Ever since April 2018 when the National Health Commission of China launched an initiative to upgrade its medical care sector by leveraging the internet, a total of 158 hospitals have joined the bandwagon, Xinhua News Agency reported Wednesday, citing a report released by the commission.
Under this initiative, a hospital is allowed to build an online presence, called an internet hospital, under the same name or under another name agreed upon by it and its partners.
The services offered by one such internet hospital of the Foshan Traditional Chinese Medicine (TCM) Hospital, were described by Chinese news portal South Metropolitan Daily:
Patients can access the Foshan TCM Internet Hospital via its WeChat account. They can find a doctor, who must have diagnosed them at least once at the hospital’s bricks-and-mortar location and can then get follow up diagnosis and prescriptions online. Patients can also get expenses at the Fosham TCM Internet Hospital partly covered by public medical insurance and they can get the prescribed medicines delivered.
Foshan TCM Internet Hospital’s WeChat channel says that utilizes technologies from WeDoctor, an appointment booking platform founded in 2010 and backed by Tencent, KrAsia found.
Before the government’s internet hospital initiative, there was no clear regulation on online diagnosis and online prescription. Public medical insurance coverage was only applicable for those showing up at a bricks-and-mortar hospital.
The government of Chongqing, a large city in Southwest China, has asked all its first-tier public hospitals to have an “internet hospital” by the end of 2020. Hebei province also plans to have at least one internet hospital in each city by then.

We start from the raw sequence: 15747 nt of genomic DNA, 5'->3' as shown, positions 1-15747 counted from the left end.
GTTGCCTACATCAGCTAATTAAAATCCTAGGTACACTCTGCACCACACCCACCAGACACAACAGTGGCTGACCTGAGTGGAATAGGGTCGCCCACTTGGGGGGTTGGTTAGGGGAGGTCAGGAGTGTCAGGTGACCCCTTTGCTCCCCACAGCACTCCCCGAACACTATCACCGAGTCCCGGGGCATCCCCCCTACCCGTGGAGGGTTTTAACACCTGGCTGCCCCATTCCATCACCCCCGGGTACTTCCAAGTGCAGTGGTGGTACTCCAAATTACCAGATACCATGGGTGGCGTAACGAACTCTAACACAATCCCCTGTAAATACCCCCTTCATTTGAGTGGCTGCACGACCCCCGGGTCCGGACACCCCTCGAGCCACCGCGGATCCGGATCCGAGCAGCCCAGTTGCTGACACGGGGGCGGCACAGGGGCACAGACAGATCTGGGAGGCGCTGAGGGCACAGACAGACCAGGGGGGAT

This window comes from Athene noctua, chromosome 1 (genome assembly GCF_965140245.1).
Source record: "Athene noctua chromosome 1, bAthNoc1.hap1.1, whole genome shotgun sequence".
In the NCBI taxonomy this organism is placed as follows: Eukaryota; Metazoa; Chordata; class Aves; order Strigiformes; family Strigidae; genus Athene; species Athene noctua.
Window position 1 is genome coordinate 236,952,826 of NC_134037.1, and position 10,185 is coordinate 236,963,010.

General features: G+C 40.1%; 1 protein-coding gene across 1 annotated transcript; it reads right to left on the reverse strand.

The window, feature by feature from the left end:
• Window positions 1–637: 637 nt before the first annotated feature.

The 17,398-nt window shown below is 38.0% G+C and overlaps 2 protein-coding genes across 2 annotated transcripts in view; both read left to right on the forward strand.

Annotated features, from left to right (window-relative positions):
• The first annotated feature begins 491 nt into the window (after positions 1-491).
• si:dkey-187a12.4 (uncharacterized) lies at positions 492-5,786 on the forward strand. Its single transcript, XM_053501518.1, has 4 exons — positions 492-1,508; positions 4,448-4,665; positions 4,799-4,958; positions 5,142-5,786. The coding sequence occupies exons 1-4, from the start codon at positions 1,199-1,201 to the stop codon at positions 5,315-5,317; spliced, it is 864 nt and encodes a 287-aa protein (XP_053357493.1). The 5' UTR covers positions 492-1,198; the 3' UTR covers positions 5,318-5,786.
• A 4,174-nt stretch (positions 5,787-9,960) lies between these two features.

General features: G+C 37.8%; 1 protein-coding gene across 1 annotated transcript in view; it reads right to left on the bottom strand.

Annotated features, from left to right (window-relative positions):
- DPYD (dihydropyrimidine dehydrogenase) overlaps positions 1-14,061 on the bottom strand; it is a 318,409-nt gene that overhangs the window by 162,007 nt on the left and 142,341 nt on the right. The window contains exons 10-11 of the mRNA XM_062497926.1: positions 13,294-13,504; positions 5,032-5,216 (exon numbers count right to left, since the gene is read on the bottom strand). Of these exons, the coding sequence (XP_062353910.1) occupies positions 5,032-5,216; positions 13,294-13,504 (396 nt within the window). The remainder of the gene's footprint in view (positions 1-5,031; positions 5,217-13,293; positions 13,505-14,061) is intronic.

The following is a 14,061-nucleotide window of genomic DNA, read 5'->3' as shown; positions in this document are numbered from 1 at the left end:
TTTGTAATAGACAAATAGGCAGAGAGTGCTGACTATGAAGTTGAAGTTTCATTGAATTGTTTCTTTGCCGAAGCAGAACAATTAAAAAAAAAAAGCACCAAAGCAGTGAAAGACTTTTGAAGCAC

While more and more hospitals in the country are developing internet branches, in part accelerated by tech developed by China’s largest internet companies, the tech firms themselves are also aggressively making moves in the healthcare sector.
Another Xinhua report from March said that a total of 25 internet companies have obtained licenses to run their own internet hospitals, and this is just in the remote NingXia Hui autonomous region, which has been designated one of the national “Internet + Medical Health” pilot areas.
KrAsia reported in January that in Suqian, the hometown of JD founder Richard Liu, JD has “entirely moved” a bricks-and-mortar hospital to its online healthcare platform and connect the local public medical insurance system with its online pharmacy.
JD.com told KrASIA it’s not sure whether its Suqian internet hospital is one of the 158 internet hospitals mentioned by the health authorities.
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Editor: Nadine Freischlad